Port Speed Negotiation vs Router Throughput Rating


Networking Terms can be somewhat confusing and skew expectations on how your network performs. Today, we’ll cover Port Speed Negotiation vs Throughput Rating.

Port speed negotiation is the maximum speed rate capability supported by a physical port, example: a Gigabit Ethernet port can support up to 1000 Mbps. Wired routers generally use Ethernet interfaces to communicate with devices on their local network. Port speed is a measure of how fast these interfaces are able to transmit and receive data. It is largely dictated by two factors: the version of Ethernet cable plugged into the port and the speed of transmission used by the clients with which it is communicating.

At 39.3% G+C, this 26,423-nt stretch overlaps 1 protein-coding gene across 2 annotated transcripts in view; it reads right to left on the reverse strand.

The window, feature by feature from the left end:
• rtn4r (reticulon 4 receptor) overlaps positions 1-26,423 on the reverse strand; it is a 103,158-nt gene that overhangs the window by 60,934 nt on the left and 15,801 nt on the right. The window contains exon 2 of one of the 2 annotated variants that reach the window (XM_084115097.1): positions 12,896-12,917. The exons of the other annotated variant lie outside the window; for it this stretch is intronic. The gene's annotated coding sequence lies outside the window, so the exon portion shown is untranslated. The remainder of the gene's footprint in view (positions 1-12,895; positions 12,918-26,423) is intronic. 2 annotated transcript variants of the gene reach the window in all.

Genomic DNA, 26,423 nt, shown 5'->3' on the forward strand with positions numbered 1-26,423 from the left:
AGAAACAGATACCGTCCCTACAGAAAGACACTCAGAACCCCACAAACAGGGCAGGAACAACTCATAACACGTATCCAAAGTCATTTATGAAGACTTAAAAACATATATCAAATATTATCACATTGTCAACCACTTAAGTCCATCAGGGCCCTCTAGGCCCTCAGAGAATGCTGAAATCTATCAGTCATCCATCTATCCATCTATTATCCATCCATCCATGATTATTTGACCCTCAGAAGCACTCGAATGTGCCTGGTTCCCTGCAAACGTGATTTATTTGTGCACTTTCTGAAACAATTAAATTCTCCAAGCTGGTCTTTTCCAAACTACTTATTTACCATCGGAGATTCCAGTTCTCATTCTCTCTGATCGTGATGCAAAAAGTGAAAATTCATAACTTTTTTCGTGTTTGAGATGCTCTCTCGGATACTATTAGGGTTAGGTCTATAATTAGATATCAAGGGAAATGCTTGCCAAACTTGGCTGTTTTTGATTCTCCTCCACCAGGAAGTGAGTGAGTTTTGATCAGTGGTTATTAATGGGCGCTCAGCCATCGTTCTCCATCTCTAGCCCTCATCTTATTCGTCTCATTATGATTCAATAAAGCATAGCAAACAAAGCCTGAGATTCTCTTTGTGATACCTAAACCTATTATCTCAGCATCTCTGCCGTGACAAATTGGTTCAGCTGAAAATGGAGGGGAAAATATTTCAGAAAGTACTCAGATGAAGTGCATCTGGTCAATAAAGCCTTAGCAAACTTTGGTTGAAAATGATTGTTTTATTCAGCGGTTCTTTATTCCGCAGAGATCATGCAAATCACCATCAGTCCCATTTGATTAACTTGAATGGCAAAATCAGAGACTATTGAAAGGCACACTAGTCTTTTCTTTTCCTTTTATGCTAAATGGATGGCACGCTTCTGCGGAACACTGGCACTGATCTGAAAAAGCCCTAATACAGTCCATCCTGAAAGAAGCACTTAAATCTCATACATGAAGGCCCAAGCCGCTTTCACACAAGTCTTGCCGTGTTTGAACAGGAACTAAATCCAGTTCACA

The Router Throughput Rating measures more so bandwidth speed (combined Upload and Download), provided by the Manufacturer/ISP, example: WAN throughput 100Mb Bi-directional, T-1 at 1.544 Mbps, OC3 at 155Mbps, etc_. Modem speed is a measure of speed over the external interface that the router uses to communicate with a modem, rather than its internal interfaces. This is significant because modems use Wide Area Network technologies to allow routers to communicate with external clients, which are generally slower than a local Ethernet connection. As such, a router’s modem speed will likely be significantly lower than its port speed, even if the router uses the same Ethernet version to communicate with the modem as it does with other network devices.

To illustrate, the Balance One currently has a Router Throughput Rating of 600Mb Bi-Directional while having 1Gb capable WAN Ports. The WAN throughput is determined not by Port Negotiation but rather the Throughput (eg. 600Mb).